Each time I hear fear in someone’s voice regarding one of these shops, I remind them that if indeed the community doesn’t want them they will go out of business within a very short span of a couple months, when they can’t pay their bills. Usually, these same individuals are in other circumstances are spouting on about letting the market control itself, keeping the state out of issues of sexuality that belong in the hands of parent, and so forth. So it’s time to put that belief in action.

    Maybe we should just ask the varied town councils in the valley to each list all the things they’d like to keep out of their community, poor people, adult businesses, undocumented workers, trees, and so forth, and pass resolutions to prohibit all of them from being within a half mile of a school. That way we keep out all the riffraff, and make reduce the need to provide services in the schools at the same time.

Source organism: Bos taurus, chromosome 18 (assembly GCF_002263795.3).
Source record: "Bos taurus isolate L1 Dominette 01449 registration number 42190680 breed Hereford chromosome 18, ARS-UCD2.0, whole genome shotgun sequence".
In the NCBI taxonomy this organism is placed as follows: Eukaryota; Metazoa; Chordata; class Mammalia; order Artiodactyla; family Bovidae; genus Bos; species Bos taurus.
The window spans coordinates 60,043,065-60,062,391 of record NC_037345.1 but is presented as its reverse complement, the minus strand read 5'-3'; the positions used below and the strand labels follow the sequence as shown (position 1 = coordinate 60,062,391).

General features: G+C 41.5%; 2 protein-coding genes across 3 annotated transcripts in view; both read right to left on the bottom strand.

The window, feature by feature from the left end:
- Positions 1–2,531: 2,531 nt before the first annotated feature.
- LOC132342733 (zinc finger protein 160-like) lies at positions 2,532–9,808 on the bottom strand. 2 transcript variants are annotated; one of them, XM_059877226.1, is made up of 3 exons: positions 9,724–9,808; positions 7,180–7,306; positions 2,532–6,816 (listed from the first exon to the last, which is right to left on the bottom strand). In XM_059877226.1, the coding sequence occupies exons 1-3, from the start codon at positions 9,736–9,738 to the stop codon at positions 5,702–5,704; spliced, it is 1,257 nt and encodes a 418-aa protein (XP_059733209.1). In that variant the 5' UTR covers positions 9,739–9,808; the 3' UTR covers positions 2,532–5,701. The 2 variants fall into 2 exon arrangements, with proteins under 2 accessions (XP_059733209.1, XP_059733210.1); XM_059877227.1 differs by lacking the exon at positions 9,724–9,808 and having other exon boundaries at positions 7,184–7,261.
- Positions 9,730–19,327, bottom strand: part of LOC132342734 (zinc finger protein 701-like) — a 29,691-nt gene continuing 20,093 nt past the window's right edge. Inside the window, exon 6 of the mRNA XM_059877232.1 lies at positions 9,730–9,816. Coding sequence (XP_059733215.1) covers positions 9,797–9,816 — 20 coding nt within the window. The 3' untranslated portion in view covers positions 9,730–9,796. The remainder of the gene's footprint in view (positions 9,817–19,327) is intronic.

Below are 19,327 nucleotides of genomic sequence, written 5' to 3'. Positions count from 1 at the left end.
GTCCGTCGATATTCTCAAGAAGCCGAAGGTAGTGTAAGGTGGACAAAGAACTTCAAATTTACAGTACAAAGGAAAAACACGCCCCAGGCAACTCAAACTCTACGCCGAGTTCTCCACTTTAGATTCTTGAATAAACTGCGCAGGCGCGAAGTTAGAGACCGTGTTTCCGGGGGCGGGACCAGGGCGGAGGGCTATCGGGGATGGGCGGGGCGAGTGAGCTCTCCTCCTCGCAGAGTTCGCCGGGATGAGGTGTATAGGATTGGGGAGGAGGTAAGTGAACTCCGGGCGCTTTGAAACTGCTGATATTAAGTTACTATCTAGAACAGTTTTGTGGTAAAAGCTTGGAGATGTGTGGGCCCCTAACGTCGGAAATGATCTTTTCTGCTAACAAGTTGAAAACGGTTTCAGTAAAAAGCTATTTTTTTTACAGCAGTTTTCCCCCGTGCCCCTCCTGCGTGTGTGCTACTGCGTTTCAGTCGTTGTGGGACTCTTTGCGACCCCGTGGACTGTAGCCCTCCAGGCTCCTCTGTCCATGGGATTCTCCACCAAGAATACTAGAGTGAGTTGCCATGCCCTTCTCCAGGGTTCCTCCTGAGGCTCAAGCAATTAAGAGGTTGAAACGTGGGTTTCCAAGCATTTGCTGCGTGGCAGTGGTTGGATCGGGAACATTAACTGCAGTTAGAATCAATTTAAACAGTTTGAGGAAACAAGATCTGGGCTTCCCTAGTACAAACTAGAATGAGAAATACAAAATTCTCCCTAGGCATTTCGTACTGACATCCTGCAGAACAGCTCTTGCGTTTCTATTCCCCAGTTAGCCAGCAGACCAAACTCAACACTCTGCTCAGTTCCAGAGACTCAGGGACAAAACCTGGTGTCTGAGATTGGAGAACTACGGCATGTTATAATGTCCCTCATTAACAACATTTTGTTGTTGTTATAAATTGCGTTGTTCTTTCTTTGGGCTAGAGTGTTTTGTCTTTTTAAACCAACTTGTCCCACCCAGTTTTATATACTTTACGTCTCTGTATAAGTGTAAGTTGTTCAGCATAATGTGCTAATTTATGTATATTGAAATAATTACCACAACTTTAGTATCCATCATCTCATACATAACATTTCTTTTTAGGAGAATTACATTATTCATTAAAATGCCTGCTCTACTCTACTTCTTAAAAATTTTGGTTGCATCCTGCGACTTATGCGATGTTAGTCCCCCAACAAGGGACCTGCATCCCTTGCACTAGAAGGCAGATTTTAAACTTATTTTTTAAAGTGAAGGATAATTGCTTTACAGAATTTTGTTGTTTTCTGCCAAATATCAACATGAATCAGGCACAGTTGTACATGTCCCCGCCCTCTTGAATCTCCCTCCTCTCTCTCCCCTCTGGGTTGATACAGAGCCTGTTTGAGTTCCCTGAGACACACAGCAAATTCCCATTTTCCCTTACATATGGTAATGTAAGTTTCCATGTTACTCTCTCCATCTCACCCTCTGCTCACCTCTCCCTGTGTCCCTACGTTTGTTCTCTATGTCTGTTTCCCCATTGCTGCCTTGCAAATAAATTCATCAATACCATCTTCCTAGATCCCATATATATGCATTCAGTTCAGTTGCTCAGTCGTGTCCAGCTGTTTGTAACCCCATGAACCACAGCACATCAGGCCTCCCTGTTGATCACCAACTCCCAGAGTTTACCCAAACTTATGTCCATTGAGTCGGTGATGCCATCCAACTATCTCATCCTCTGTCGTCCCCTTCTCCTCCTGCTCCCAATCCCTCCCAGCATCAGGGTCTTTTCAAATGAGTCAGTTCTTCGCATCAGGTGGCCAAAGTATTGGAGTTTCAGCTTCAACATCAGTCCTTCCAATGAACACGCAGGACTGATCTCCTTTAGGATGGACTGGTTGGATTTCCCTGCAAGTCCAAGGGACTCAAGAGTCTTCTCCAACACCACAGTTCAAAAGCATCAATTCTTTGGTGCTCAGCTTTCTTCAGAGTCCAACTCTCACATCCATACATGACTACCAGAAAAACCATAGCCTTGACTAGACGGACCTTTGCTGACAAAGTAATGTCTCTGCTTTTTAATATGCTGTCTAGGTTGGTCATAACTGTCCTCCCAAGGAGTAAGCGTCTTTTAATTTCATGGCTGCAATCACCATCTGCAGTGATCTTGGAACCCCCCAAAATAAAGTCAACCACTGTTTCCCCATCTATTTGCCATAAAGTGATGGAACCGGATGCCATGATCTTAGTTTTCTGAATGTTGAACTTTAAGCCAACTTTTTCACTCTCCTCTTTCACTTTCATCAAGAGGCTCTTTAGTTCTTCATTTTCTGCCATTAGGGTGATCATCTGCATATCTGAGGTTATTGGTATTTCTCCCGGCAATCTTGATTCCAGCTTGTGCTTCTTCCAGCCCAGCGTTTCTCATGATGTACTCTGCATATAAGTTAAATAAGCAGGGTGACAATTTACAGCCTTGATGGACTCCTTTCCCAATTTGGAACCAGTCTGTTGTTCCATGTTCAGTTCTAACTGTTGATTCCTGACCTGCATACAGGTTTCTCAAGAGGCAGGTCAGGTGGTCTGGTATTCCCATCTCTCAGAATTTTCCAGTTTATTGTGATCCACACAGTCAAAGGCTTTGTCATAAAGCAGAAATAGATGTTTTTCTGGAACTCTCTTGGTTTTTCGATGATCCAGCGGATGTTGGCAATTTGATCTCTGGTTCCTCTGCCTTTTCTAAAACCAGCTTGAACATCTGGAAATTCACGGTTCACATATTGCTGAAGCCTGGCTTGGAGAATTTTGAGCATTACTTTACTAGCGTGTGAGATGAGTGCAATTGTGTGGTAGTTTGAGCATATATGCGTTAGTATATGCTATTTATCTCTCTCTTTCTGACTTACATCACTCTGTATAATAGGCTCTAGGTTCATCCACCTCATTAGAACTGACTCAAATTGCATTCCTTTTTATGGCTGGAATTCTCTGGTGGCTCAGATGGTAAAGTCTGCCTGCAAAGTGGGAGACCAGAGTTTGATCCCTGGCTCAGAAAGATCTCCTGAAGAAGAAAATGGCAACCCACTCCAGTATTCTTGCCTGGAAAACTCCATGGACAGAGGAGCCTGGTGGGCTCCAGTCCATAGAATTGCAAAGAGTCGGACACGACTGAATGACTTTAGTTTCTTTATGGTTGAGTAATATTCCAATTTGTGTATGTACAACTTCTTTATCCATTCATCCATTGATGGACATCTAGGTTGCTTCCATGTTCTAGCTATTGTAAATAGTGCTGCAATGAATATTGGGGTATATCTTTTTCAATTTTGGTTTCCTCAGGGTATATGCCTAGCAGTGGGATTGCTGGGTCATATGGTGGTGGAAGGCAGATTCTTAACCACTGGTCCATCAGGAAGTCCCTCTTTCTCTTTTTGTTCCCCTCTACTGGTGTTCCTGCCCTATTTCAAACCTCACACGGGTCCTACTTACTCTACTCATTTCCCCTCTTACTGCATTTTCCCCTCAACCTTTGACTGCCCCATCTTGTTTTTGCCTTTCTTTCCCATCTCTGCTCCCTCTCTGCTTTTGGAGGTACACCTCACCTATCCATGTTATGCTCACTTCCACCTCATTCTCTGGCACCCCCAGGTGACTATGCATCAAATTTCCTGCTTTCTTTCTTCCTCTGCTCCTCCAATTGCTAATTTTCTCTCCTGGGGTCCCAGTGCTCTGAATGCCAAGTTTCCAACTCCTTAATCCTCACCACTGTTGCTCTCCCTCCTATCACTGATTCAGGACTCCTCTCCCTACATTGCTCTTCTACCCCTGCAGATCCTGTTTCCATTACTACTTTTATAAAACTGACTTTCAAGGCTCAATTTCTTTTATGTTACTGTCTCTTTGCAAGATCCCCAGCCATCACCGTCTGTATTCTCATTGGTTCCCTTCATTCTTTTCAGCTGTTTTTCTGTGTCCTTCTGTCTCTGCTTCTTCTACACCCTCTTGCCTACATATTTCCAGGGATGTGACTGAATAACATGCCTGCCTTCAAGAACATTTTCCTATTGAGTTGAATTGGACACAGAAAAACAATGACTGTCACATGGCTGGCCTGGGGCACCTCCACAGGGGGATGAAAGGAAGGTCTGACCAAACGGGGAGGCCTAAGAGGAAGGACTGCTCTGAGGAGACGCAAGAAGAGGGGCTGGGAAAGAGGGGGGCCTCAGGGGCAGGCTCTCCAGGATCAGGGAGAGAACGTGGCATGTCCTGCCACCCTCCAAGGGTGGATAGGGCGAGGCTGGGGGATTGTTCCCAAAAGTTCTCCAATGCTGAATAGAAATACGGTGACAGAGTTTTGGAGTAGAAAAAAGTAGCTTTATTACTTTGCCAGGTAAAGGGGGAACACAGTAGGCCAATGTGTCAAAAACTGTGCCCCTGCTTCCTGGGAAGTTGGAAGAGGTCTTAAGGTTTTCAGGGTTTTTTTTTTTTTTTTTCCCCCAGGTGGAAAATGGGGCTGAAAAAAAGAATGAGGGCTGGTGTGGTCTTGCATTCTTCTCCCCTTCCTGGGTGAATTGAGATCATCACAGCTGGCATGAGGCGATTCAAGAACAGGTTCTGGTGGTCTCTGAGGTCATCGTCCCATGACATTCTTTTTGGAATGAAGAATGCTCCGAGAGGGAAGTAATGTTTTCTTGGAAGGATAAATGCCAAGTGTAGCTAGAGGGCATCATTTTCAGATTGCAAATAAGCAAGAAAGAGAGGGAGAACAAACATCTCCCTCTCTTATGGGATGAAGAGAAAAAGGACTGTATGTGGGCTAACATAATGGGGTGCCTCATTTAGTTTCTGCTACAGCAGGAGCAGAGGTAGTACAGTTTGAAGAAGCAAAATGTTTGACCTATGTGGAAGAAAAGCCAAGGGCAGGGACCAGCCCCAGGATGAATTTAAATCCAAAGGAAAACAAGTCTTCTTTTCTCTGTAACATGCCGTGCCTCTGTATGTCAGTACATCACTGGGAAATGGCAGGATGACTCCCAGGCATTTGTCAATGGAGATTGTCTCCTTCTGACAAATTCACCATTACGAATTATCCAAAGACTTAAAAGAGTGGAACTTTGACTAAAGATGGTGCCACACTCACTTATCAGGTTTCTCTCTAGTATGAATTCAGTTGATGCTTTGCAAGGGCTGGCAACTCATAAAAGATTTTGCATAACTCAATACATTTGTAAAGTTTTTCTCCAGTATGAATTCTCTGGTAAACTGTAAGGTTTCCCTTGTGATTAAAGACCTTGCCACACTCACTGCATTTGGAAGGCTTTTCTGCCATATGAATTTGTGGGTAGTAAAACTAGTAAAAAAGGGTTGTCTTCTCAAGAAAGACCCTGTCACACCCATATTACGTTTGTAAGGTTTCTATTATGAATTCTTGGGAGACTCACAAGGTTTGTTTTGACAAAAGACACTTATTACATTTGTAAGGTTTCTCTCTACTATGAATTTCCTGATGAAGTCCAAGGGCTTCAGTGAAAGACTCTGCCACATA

Funny Story: Back when the Hole in the Wall newsstand was going to first open, I thought, “cool, a news-stand. They’ll most likely carry comic books!”. I’d been collecting comics since I was a kid, and most of the 7-11’s and drug stores that used to carry them had pretty much stopped doing so. I went in and asked the guy who seemed to be in charge, and he told me that they hadn’t worked out all their distribution deals yet, but to check back in a couple weeks. I went back in after they opened up, and discovered….There ain’t no comics in that place! Went back a couple years later, at the request of my mother-in-law, who heard that they carried temporary stick-on tattoos she needed for a Halloween costume. They did, and thus I became a one-time patron of said establishment.

  4. finnegan says:

    if indeed the community doesn’t want them they will go out of business within a very short span of a couple months, when they can’t pay their bills. Usually, these same individuals are in other circumstances are spouting on about letting the market control itself, keeping the state out of issues of sexuality that belong in the hands of parent, and so forth. So it’s time to put that belief in action.